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Community-Based Mass Prophylaxis

Public Health Emergency Preparedness

This resource was part of AHRQ's Public Health Emergency Preparedness program, which was discontinued on June 30, 2011, in a realignment of Federal efforts.

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Executive Summary

Recent intentional and natural disease outbreaks in the United States, such as the 2001 anthrax attacks and the 2003 influenza season, have focused increased attention on the ability of State and local public health authorities to provide affected individuals and communities with rapid, reliable access to prophylactic medications.1-3 In light of the substantial health risks posed by anthrax, influenza, and other bacteria, spores, toxins, or viruses, the U.S. Federal Government has called on all States to devise comprehensive mass prophylaxis plans to ensure that civilian populations have timely access to necessary antibiotics and/or vaccines in the event of future outbreaks.4-6

The last five years have seen a major expansion of Federal assets to assist local public health providers in the planning and execution of mass prophylaxis campaigns for bioterrorism and epidemic outbreak response, including development of the Strategic National Stockpile (SNS), improvement in public health laboratory capabilities, creation of a national Health Alert Network (HAN), and implementation of the Cities Readiness Initiative (CRI).5,7,8 However, none of these assets is intended to replace local first response capabilities or the need for comprehensive local plans for extended mass prophylaxis campaigns in the setting of a bioterrorist attack or natural disease outbreak.9-13

State, county, and local health authorities have been charged with the development of these plans, with financial and technical support of the Department of Health and Human Services Office of Public Health Emergency Preparedness (OPHEP) as well as the Centers for Disease Control and Prevention (CDC). This Planning Guide, which complements the CDC's Strategic National Stockpile Guidebook (especially Chapter 11 on dispensing operations), is intended to assist public health and emergency management officials in this task.5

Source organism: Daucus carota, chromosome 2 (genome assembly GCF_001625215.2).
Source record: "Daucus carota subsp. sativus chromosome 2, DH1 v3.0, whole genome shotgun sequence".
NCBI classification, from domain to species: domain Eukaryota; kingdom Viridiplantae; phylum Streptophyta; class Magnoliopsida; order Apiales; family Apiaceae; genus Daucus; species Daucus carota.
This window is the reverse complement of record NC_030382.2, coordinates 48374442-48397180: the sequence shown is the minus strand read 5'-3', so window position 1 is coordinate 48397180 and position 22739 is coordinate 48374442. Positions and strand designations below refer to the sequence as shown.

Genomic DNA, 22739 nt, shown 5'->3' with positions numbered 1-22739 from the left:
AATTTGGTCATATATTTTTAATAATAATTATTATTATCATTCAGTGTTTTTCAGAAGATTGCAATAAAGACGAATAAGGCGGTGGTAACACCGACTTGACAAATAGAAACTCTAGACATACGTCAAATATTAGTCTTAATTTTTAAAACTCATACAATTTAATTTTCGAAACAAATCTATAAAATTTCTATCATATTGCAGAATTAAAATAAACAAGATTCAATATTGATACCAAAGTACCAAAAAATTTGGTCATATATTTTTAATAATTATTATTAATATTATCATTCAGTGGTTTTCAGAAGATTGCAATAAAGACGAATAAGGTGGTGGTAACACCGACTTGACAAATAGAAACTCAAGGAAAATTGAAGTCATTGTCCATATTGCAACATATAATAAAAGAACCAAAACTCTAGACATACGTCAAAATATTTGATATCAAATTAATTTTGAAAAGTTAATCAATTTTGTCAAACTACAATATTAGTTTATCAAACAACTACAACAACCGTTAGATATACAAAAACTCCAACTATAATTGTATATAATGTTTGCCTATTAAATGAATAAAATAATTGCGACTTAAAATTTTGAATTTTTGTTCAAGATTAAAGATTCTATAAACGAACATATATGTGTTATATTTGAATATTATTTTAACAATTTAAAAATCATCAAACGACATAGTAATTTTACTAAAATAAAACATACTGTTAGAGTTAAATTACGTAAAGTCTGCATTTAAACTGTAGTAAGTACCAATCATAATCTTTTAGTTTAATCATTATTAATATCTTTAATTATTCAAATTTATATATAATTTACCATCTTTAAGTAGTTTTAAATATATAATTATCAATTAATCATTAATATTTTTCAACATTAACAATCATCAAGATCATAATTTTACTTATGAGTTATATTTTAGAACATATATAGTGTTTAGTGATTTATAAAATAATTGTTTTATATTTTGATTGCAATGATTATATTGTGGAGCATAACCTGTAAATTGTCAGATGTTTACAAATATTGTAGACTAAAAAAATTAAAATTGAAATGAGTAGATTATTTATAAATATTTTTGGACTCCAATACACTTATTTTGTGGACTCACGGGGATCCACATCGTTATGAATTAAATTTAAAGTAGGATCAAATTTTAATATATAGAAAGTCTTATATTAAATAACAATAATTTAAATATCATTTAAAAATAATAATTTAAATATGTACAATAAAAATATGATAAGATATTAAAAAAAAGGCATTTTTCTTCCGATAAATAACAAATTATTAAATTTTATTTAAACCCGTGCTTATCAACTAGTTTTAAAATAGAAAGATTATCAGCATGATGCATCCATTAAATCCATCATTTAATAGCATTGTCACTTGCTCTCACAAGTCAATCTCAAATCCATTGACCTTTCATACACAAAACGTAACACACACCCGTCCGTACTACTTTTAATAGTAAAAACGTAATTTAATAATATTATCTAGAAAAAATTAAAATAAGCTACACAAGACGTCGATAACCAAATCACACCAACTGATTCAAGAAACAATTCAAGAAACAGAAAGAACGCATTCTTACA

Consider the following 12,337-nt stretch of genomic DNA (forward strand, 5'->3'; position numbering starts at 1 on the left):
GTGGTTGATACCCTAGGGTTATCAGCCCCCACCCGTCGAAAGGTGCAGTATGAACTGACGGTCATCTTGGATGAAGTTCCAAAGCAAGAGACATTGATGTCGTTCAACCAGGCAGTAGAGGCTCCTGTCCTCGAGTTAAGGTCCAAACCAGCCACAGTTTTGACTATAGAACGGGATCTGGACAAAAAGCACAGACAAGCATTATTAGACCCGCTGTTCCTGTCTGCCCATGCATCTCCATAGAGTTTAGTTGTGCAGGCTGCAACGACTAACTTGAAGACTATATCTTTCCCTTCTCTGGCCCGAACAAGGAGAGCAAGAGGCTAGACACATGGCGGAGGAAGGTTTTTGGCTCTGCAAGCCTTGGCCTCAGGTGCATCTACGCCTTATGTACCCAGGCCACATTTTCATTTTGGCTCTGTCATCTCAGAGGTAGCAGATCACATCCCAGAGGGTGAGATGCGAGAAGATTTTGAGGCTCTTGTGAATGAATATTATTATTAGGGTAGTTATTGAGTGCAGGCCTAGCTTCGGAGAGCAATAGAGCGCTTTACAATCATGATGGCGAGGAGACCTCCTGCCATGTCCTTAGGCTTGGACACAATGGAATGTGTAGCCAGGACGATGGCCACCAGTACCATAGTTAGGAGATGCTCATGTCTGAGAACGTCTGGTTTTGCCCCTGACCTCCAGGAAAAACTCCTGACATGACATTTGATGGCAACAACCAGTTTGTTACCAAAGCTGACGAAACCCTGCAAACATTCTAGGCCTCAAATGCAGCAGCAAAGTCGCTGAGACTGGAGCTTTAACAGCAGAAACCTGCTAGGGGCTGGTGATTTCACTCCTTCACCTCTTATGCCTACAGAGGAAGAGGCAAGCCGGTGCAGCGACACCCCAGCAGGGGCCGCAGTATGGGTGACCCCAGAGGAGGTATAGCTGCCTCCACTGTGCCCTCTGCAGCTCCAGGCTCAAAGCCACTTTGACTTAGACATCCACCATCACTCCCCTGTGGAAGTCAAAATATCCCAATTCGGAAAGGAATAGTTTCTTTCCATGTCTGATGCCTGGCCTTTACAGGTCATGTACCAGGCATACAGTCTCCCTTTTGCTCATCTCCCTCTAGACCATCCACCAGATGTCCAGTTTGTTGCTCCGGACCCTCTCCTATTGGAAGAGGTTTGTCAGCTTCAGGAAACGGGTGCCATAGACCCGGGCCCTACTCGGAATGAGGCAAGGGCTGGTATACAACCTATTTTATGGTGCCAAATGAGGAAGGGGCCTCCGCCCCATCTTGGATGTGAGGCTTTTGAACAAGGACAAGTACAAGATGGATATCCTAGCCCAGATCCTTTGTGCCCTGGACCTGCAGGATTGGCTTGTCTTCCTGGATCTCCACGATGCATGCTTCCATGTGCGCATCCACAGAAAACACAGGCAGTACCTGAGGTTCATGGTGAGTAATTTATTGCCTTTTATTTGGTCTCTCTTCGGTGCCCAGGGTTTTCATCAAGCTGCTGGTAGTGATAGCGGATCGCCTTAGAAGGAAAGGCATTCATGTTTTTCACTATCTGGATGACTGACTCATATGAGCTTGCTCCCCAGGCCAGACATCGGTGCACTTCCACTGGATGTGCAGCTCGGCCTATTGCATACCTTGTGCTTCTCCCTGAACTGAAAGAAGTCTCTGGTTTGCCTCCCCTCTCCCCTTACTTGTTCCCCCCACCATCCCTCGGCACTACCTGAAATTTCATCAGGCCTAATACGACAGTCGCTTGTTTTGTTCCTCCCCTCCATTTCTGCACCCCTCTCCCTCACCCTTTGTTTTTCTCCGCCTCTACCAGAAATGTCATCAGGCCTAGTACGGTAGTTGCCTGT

Section One of this Guide provides an overview of the five components of a mass prophylaxis response to epidemic outbreaks:

  • Surveillance.
  • Stockpiling.
  • Distribution.
  • Dispensing.
  • Followup.

The next two sections focus on planning and conducting dispensing operations using specially-designated dispensing clinics, here called Dispensing/Vaccination Centers (DVCs) but also known as Points of Dispensing (PODs). These concepts are then put to work in developing sample antibiotic dispensing and vaccination clinic plans that can be "run" using a separate customizable computer planning model, the Bioterrorism and Epidemic Outbreak Response Model (BERM), developed in conjunction with this planning guide.

The last section describes the implementation of a comprehensive operational structure for dispensing/vaccination clinics based on the National Incident Management System (NIMS).

This Planning Guide is intended for multiple audiences. Section One should be of interest both to officials tasked with developing local response plans and to members of government, industry, academia, the media, and non-governmental organizations (NGOs) who may play important roles in support of these emergency public health activities. Sections Two and Three should be of interest to public health and emergency management planners from the local to national level. Finally, the description of the DVC command structure in Section Four demonstrates the application of NIMS to this critical public health emergency response role and may help non-public health emergency response professionals successfully contribute to DVC operations and management.

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